I'm not entirely sure that I remember my parents reading this to me, but I'm almost positive at least one of them did. Probably my dad. He seems to be the one jumping out at me in my memory. I haven't read this book in FOREVER, at least 20 years.
Description from GoodReads:
I vaguely remember some kind of cartoon movie being watched after I'd finished listening to the story. This book is one of those that gives me warm and fuzzy feelings. Nostalgia if you will. Along with books like Charlie and the Chocolate Factory, Matilda, James and the Giant Peach... this is one of those times I'm sad my oldest doesn't like books and my youngest is too young to enjoy me reading her books that aren't 20 pages long and full of pictures. ::sigh:: Maybe'll I'll have to read them again for myself, just because. :-)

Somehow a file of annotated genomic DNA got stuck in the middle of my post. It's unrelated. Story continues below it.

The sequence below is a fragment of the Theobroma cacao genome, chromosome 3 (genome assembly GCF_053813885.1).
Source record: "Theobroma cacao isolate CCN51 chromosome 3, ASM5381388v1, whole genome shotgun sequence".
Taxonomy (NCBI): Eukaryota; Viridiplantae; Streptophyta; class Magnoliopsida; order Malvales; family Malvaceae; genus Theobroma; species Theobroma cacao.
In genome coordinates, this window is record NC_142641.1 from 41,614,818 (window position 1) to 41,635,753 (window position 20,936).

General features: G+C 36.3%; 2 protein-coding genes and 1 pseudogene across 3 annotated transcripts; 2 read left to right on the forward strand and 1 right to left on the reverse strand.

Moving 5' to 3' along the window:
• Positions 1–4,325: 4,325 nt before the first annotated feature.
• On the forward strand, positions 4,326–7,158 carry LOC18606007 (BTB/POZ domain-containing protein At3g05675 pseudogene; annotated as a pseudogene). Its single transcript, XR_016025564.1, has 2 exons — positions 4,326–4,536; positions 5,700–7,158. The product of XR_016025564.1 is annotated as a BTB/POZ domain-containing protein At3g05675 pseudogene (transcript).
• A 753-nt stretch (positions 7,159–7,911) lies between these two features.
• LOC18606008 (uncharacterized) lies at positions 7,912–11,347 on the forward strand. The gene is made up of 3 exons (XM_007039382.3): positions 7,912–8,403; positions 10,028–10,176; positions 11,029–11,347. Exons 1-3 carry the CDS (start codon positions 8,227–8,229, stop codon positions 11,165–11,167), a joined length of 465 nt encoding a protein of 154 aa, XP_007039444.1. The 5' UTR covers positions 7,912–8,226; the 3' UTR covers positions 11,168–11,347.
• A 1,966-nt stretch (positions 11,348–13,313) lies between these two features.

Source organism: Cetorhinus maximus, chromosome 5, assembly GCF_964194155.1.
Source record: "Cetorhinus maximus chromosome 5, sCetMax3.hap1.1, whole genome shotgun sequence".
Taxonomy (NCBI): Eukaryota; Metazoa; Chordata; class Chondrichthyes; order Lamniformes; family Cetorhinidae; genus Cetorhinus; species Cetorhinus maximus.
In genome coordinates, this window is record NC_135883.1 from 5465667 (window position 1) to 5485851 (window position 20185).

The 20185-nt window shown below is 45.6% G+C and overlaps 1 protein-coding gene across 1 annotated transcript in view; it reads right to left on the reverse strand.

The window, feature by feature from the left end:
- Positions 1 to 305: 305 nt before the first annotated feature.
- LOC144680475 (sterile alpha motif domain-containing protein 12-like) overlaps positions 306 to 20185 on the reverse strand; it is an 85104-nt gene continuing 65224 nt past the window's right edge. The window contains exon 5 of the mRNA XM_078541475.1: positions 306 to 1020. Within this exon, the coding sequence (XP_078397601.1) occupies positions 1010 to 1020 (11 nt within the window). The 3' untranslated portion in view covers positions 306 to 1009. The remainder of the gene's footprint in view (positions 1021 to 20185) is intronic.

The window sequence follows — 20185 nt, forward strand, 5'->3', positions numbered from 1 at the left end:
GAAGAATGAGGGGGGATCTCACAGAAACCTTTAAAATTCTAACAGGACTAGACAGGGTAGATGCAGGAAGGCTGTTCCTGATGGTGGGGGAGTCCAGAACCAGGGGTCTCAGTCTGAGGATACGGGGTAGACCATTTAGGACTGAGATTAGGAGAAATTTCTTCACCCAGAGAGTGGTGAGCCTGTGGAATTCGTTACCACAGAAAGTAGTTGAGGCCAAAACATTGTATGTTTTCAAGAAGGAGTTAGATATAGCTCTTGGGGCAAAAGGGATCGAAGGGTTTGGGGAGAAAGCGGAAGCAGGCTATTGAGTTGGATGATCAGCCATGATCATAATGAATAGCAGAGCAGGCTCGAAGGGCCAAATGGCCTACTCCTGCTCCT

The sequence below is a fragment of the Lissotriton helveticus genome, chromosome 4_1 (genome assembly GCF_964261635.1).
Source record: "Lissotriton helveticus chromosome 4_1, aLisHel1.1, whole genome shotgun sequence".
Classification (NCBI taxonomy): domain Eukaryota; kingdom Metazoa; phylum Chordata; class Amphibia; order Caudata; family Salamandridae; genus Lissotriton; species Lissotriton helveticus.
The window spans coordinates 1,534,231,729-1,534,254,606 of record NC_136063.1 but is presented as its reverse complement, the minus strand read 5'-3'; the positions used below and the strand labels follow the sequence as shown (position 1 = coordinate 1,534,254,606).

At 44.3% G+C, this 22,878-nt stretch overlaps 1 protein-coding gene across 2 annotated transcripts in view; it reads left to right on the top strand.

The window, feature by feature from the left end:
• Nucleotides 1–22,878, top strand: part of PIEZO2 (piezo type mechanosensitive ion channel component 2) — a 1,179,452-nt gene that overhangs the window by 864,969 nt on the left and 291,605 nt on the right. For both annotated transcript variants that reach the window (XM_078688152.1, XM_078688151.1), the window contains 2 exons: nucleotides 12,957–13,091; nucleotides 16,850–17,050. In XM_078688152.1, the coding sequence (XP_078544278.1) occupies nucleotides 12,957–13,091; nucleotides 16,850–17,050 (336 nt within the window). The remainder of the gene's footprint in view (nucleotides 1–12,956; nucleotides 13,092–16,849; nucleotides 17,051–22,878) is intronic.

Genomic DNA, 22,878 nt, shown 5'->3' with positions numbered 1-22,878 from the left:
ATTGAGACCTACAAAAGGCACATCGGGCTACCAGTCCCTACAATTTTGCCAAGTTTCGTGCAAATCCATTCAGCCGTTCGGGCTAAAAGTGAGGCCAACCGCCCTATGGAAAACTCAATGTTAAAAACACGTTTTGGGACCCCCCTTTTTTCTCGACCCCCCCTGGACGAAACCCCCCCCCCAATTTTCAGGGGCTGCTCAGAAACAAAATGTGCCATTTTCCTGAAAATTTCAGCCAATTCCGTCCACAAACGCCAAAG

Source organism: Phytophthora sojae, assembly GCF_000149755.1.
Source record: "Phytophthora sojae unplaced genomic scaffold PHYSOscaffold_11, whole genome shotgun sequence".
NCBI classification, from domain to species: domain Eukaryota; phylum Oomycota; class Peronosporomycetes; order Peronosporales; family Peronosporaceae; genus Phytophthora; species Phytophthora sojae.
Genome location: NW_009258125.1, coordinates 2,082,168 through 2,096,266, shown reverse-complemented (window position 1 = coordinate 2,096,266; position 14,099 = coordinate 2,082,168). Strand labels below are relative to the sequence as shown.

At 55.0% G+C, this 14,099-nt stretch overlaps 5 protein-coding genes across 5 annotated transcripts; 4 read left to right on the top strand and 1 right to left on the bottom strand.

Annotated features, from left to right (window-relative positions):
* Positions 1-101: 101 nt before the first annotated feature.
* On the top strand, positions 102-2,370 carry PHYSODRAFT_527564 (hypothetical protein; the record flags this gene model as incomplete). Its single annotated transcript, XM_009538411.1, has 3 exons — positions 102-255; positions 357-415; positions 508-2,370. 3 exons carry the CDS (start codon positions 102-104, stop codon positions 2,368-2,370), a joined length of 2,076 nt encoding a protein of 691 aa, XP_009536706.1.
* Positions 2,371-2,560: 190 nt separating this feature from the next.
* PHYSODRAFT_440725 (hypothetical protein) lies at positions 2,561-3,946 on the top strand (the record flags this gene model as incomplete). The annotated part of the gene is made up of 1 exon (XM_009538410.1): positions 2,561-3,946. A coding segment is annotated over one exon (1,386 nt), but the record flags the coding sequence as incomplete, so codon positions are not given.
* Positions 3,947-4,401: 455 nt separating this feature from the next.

Evidently not even Roald Dahl could resist the acronym craze of the early eighties. BFG? Bellowing ferret-faced golfer? Backstabbing fairy godmother? Oh, oh ... Big Friendly Giant! This BFG doesn't seem all that F at first as he creeps down a London street, snatches little Sophie out of her bed, and bounds away with her to giant land. And he's not really all that B when compared with his evil, carnivorous brethren, who bully him for being such an oddball runt. After all, he eats only disgusting snozzcumbers, and while the other Gs are snacking on little boys and girls, he's blowing happy dreams in through their windows. What kind of way is that for a G to behave?
The BFG is one of Dahl's most lovable character creations. Whether galloping off with Sophie nestled into the soft skin of his ear to capture dreams as though they were exotic butterflies; speaking his delightful, jumbled, squib-fangled patois; or whizzpopping for the Queen, he leaves an indelible impression of bigheartedness.